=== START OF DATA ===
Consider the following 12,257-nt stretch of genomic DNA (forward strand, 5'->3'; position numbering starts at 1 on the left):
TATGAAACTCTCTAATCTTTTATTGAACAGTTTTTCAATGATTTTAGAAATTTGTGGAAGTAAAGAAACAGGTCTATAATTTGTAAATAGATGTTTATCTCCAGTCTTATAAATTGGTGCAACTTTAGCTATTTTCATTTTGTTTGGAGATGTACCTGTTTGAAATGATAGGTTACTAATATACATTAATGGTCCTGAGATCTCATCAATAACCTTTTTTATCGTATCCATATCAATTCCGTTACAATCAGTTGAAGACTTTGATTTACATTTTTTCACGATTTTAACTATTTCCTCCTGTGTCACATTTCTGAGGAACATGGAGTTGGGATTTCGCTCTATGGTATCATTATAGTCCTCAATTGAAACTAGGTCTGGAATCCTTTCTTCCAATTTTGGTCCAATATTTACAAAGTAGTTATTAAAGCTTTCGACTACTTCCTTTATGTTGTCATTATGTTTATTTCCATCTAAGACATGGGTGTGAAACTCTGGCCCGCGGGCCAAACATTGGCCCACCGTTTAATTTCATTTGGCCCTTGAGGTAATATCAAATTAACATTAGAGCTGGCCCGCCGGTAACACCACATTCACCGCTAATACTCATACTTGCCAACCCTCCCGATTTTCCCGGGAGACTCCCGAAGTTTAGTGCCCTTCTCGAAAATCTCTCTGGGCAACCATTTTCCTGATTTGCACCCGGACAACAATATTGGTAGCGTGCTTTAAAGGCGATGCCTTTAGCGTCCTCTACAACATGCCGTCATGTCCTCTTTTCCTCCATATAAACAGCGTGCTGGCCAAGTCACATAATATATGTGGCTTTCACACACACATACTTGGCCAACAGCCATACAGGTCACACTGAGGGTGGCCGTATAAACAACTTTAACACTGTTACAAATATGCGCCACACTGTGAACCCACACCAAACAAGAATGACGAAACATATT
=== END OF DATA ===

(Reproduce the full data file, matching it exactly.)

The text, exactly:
Consider the following 12,257-nt stretch of genomic DNA (forward strand, 5'->3'; position numbering starts at 1 on the left):
TATGAAACTCTCTAATCTTTTATTGAACAGTTTTTCAATGATTTTAGAAATTTGTGGAAGTAAAGAAACAGGTCTATAATTTGTAAATAGATGTTTATCTCCAGTCTTATAAATTGGTGCAACTTTAGCTATTTTCATTTTGTTTGGAGATGTACCTGTTTGAAATGATAGGTTACTAATATACATTAATGGTCCTGAGATCTCATCAATAACCTTTTTTATCGTATCCATATCAATTCCGTTACAATCAGTTGAAGACTTTGATTTACATTTTTTCACGATTTTAACTATTTCCTCCTGTGTCACATTTCTGAGGAACATGGAGTTGGGATTTCGCTCTATGGTATCATTATAGTCCTCAATTGAAACTAGGTCTGGAATCCTTTCTTCCAATTTTGGTCCAATATTTACAAAGTAGTTATTAAAGCTTTCGACTACTTCCTTTATGTTGTCATTATGTTTATTTCCATCTAAGACATGGGTGTGAAACTCTGGCCCGCGGGCCAAACATTGGCCCACCGTTTAATTTCATTTGGCCCTTGAGGTAATATCAAATTAACATTAGAGCTGGCCCGCCGGTAACACCACATTCACCGCTAATACTCATACTTGCCAACCCTCCCGATTTTCCCGGGAGACTCCCGAAGTTTAGTGCCCTTCTCGAAAATCTCTCTGGGCAACCATTTTCCTGATTTGCACCCGGACAACAATATTGGTAGCGTGCTTTAAAGGCGATGCCTTTAGCGTCCTCTACAACATGCCGTCATGTCCTCTTTTCCTCCATATAAACAGCGTGCTGGCCAAGTCACATAATATATGTGGCTTTCACACACACATACTTGGCCAACAGCCATACAGGTCACACTGAGGGTGGCCGTATAAACAACTTTAACACTGTTACAAATATGCGCCACACTGTGAACCCACACCAAACAAGAATGACGAAACATATT